aliasFields[]A list of alias fields in description files
extensionAlias{}An object which maps extension to extension aliases
cachePredicatefunction() { return true };A function which decides whether a request should be cached or not. An object is passed to the function with path and request properties.
cacheWithContexttrueIf unsafe cache is enabled, includes request.context in the cache key
conditionNames[]A list of exports field condition names
descriptionFiles["package.json"]A list of description files to read from
enforceExtensionfalseEnforce that a extension from extensions must be used
exportsFields["exports"]A list of exports fields in description files
extensions[".js", ".json", ".node"]A list of extensions which should be tried for files
fallback[]Same as alias, but only used if default resolving fails
fileSystemThe file system which should be used
fullySpecifiedfalseRequest passed to resolve is already fully specified and extensions or main files are not resolved for it (they are still resolved for internal requests)
mainFields["main"]A list of main fields in description files
mainFiles["index"]A list of main files in directories
modules["node_modules"]A list of directories to resolve modules from, can be absolute path or folder name
plugins[]A list of additional resolve plugins which should be applied
resolverundefinedA prepared Resolver to which the plugins are attached
resolveToContextfalseResolve to a context instead of a file
preferRelativefalsePrefer to resolve module requests as relative request and fallback to resolving as module
preferAbsolutefalsePrefer to resolve server-relative urls as absolute paths before falling back to resolve in roots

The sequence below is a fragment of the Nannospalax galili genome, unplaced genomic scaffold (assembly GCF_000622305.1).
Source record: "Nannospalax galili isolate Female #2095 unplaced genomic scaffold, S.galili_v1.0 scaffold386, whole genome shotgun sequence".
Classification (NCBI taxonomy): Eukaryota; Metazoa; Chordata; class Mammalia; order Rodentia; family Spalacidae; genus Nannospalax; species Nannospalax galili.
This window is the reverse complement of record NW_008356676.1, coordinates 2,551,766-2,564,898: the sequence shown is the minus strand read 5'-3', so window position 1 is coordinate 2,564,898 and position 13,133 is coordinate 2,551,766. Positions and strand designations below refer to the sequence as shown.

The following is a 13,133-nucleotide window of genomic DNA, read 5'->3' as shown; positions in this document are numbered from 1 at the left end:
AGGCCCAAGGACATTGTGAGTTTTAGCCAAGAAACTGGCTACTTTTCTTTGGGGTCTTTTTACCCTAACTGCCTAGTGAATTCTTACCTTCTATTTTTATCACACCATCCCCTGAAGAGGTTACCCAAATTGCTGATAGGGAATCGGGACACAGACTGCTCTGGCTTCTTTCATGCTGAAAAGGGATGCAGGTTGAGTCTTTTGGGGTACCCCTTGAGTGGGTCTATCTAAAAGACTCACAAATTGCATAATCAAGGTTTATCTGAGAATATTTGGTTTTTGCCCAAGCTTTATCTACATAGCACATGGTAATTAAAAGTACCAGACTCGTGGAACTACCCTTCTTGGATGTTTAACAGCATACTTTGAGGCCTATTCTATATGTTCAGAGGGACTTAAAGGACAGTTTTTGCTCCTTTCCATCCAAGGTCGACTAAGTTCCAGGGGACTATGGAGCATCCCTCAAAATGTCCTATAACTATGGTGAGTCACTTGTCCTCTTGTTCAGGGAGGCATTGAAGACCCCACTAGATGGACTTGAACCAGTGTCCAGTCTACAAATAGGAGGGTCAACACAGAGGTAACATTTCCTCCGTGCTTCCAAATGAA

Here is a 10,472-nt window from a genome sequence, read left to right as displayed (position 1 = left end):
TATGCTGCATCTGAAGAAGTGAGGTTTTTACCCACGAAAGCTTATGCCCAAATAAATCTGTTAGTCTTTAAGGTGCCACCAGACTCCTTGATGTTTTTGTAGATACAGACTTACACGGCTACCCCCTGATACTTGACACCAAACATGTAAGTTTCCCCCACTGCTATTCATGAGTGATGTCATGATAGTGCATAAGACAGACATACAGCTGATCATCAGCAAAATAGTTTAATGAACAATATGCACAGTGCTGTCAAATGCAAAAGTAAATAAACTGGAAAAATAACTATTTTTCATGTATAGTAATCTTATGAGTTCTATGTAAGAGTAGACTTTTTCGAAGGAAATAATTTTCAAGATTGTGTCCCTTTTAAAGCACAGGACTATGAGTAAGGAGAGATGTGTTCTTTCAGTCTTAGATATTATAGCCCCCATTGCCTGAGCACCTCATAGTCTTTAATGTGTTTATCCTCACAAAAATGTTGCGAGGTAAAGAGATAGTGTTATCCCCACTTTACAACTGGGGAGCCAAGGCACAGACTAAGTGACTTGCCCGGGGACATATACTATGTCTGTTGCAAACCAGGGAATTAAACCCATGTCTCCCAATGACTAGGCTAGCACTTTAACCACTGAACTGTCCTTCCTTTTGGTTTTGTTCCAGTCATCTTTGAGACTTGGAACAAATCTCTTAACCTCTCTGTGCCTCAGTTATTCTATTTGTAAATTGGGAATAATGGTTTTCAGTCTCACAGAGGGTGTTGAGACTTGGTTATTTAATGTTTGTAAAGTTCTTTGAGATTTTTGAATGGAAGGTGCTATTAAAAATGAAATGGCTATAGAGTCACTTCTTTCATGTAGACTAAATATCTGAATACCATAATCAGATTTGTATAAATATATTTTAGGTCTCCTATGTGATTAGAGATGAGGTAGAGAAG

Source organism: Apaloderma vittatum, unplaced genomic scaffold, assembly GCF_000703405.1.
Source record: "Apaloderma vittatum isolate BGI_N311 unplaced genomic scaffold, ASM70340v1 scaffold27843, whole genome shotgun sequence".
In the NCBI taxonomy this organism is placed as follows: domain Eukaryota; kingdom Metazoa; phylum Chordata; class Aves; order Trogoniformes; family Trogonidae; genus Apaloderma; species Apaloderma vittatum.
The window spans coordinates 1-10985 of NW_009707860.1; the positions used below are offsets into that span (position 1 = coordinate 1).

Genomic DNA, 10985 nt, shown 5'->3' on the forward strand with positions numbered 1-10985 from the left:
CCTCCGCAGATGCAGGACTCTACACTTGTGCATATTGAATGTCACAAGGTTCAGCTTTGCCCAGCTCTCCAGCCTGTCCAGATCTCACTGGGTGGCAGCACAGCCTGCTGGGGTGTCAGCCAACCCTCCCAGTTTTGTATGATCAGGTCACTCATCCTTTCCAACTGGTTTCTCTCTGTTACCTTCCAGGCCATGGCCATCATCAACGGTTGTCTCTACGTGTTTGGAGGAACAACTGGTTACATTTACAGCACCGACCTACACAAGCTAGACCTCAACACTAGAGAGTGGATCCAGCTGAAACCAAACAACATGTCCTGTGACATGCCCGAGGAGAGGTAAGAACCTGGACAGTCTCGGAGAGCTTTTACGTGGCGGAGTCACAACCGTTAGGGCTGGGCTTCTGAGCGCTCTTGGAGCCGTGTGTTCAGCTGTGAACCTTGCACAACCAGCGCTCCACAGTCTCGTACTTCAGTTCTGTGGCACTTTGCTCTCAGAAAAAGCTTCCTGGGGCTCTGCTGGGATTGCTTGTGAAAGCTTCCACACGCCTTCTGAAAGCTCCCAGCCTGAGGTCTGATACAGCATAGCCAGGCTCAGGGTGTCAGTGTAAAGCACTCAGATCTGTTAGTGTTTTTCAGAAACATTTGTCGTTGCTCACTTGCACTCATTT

restrictions[]A list of resolve restrictions
roots[]A list of root paths
symlinkstrueWhether to resolve symlinks to their symlinked location
unsafeCachefalseUse this cache object to unsafely cache the successful requests


Similar to webpack, the core of enhanced-resolve functionality is implemented as individual plugins that are executed using tapable. These plugins can extend the functionality of the library, adding other ways for files/contexts to be resolved.

A plugin should be a class (or its ES5 equivalent) with an apply method. The apply method will receive a resolver instance, that can be used to hook in to the event system.

Plugin Boilerplate

class MyResolverPlugin {
	constructor(source, target) {
		this.source = source; = target;

	apply(resolver) {
		const target = resolver.ensureHook(;
			.tapAsync("MyResolverPlugin", (request, resolveContext, callback) => {
				// Any logic you need to create a new `request` can go here
				resolver.doResolve(target, request, null, resolveContext, callback);

Plugins are executed in a pipeline, and register which event they should be executed before/after. In the example above, source is the name of the event that starts the pipeline, and target is what event this plugin should fire, which is what continues the execution of the pipeline. For an example of how these different plugin events create a chain, see lib/ResolverFactory.js, in the //// pipeline //// section.


It's allowed to escape # as \0# to avoid parsing it as fragment.

enhanced-resolve will try to resolve requests containing # as path and as fragment, so it will automatically figure out if ./some#thing means .../some.js#thing or .../some#thing.js. When a # is resolved as path it will be escaped in the result. Here: .../some\0#thing.js.


yarn test

Passing options from webpack

If you are using webpack, and you want to pass custom options to enhanced-resolve, the options are passed from the resolve key of your webpack configuration e.g.:

resolve: {
  extensions: ['.js', '.jsx'],
  modules: [path.resolve(__dirname, 'src'), 'node_modules'],
  plugins: [new DirectoryNamedWebpackPlugin()]


Copyright (c) 2012-2019 JS Foundation and other contributors



Last updated on 07 May 2024